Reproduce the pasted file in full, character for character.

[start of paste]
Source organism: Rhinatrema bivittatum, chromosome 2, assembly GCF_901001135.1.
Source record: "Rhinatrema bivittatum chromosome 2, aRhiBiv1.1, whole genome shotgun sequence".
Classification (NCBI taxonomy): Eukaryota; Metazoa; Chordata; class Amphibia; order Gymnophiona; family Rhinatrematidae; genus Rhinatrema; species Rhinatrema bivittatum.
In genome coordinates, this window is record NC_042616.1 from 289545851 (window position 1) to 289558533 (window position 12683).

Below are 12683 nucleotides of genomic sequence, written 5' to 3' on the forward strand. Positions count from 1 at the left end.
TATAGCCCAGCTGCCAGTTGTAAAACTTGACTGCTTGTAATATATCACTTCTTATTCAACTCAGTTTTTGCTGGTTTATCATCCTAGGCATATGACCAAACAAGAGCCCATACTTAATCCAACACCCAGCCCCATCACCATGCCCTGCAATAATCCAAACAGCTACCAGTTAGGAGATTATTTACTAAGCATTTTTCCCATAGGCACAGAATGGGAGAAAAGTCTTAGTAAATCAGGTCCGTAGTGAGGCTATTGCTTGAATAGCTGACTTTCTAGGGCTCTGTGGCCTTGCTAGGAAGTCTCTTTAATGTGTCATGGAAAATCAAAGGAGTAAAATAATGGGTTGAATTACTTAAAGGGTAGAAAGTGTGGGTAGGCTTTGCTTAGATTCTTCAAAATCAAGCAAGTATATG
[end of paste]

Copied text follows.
Source organism: Rhinatrema bivittatum, chromosome 2, assembly GCF_901001135.1.
Source record: "Rhinatrema bivittatum chromosome 2, aRhiBiv1.1, whole genome shotgun sequence".
Classification (NCBI taxonomy): Eukaryota; Metazoa; Chordata; class Amphibia; order Gymnophiona; family Rhinatrematidae; genus Rhinatrema; species Rhinatrema bivittatum.
In genome coordinates, this window is record NC_042616.1 from 289545851 (window position 1) to 289558533 (window position 12683).

Below are 12683 nucleotides of genomic sequence, written 5' to 3' on the forward strand. Positions count from 1 at the left end.
TATAGCCCAGCTGCCAGTTGTAAAACTTGACTGCTTGTAATATATCACTTCTTATTCAACTCAGTTTTTGCTGGTTTATCATCCTAGGCATATGACCAAACAAGAGCCCATACTTAATCCAACACCCAGCCCCATCACCATGCCCTGCAATAATCCAAACAGCTACCAGTTAGGAGATTATTTACTAAGCATTTTTCCCATAGGCACAGAATGGGAGAAAAGTCTTAGTAAATCAGGTCCGTAGTGAGGCTATTGCTTGAATAGCTGACTTTCTAGGGCTCTGTGGCCTTGCTAGGAAGTCTCTTTAATGTGTCATGGAAAATCAAAGGAGTAAAATAATGGGTTGAATTACTTAAAGGGTAGAAAGTGTGGGTAGGCTTTGCTTAGATTCTTCAAAATCAAGCAAGTATATG